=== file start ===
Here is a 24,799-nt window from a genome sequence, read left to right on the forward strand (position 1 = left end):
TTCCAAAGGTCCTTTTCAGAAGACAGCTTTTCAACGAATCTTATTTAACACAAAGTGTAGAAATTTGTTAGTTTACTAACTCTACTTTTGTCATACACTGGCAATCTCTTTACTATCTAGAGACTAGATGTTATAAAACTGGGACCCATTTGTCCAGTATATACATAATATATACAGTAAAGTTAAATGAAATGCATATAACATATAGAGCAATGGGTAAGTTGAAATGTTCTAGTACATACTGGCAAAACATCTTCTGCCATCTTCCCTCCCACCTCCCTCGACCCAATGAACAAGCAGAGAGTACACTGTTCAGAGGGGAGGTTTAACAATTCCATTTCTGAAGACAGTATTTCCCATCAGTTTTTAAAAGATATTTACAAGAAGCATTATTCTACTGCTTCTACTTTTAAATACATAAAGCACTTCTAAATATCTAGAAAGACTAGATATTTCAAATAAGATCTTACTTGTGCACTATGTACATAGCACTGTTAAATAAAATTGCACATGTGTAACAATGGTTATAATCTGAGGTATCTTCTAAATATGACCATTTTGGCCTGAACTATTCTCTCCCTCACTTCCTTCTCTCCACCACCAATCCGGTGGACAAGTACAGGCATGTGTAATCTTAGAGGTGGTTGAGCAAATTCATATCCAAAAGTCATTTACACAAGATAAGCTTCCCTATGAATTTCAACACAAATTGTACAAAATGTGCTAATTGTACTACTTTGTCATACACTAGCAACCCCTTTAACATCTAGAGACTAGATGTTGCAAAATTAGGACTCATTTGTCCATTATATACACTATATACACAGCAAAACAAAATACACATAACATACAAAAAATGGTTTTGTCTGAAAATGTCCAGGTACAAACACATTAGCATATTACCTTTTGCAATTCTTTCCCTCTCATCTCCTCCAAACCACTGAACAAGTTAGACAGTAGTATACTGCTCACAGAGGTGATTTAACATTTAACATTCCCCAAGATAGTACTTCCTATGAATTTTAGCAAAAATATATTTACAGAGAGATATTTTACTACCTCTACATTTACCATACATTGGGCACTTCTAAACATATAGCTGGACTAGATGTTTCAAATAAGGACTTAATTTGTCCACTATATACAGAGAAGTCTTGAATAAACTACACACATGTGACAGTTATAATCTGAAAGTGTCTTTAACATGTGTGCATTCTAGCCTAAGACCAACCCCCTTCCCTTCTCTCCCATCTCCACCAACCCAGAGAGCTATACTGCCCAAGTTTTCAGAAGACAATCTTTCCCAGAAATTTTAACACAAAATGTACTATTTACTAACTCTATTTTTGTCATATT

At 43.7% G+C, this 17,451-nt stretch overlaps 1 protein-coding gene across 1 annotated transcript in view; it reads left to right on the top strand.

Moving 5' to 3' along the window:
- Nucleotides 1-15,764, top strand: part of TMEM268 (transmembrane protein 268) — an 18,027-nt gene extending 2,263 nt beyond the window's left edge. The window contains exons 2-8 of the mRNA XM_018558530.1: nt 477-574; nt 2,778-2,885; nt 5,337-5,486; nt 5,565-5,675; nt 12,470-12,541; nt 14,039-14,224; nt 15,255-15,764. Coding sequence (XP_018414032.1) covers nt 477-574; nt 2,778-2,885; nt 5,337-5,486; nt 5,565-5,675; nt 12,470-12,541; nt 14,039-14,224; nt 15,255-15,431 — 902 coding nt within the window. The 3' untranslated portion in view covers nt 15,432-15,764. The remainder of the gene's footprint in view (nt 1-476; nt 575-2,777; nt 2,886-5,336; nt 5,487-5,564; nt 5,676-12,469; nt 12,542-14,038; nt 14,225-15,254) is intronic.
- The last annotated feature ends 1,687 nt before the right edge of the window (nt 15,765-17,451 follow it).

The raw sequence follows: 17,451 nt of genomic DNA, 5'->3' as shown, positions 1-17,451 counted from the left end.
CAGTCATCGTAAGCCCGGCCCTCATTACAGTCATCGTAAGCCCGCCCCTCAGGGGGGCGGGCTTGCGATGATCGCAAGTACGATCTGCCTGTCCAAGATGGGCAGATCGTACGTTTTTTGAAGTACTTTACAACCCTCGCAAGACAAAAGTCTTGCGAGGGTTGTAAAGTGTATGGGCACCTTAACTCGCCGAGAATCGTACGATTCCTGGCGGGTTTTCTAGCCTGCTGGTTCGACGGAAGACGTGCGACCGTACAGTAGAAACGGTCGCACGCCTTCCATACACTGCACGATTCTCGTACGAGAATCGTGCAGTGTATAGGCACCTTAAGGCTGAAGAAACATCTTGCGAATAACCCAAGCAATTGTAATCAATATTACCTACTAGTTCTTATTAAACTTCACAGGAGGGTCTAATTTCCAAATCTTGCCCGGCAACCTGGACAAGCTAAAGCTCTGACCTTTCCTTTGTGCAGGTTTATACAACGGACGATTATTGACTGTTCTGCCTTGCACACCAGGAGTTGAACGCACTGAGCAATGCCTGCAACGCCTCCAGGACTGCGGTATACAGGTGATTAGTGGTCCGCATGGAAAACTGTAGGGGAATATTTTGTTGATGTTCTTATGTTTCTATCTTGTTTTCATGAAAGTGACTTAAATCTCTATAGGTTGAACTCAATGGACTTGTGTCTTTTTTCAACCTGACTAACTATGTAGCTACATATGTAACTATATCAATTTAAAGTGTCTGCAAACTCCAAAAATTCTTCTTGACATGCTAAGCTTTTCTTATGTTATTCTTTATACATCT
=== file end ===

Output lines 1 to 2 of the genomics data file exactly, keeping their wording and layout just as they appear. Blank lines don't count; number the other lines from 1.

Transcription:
Here is a 24,799-nt window from a genome sequence, read left to right on the forward strand (position 1 = left end):
TTCCAAAGGTCCTTTTCAGAAGACAGCTTTTCAACGAATCTTATTTAACACAAAGTGTAGAAATTTGTTAGTTTACTAACTCTACTTTTGTCATACACTGGCAATCTCTTTACTATCTAGAGACTAGATGTTATAAAACTGGGACCCATTTGTCCAGTATATACATAATATATACAGTAAAGTTAAATGAAATGCATATAACATATAGAGCAATGGGTAAGTTGAAATGTTCTAGTACATACTGGCAAAACATCTTCTGCCATCTTCCCTCCCACCTCCCTCGACCCAATGAACAAGCAGAGAGTACACTGTTCAGAGGGGAGGTTTAACAATTCCATTTCTGAAGACAGTATTTCCCATCAGTTTTTAAAAGATATTTACAAGAAGCATTATTCTACTGCTTCTACTTTTAAATACATAAAGCACTTCTAAATATCTAGAAAGACTAGATATTTCAAATAAGATCTTACTTGTGCACTATGTACATAGCACTGTTAAATAAAATTGCACATGTGTAACAATGGTTATAATCTGAGGTATCTTCTAAATATGACCATTTTGGCCTGAACTATTCTCTCCCTCACTTCCTTCTCTCCACCACCAATCCGGTGGACAAGTACAGGCATGTGTAATCTTAGAGGTGGTTGAGCAAATTCATATCCAAAAGTCATTTACACAAGATAAGCTTCCCTATGAATTTCAACACAAATTGTACAAAATGTGCTAATTGTACTACTTTGTCATACACTAGCAACCCCTTTAACATCTAGAGACTAGATGTTGCAAAATTAGGACTCATTTGTCCATTATATACACTATATACACAGCAAAACAAAATACACATAACATACAAAAAATGGTTTTGTCTGAAAATGTCCAGGTACAAACACATTAGCATATTACCTTTTGCAATTCTTTCCCTCTCATCTCCTCCAAACCACTGAACAAGTTAGACAGTAGTATACTGCTCACAGAGGTGATTTAACATTTAACATTCCCCAAGATAGTACTTCCTATGAATTTTAGCAAAAATATATTTACAGAGAGATATTTTACTACCTCTACATTTACCATACATTGGGCACTTCTAAACATATAGCTGGACTAGATGTTTCAAATAAGGACTTAATTTGTCCACTATATACAGAGAAGTCTTGAATAAACTACACACATGTGACAGTTATAATCTGAAAGTGTCTTTAACATGTGTGCATTCTAGCCTAAGACCAACCCCCTTCCCTTCTCTCCCATCTCCACCAACCCAGAGAGCTATACTGCCCAAGTTTTCAGAAGACAATCTTTCCCAGAAATTTTAACACAAAATGTACTATTTACTAACTCTATTTTTGTCATATT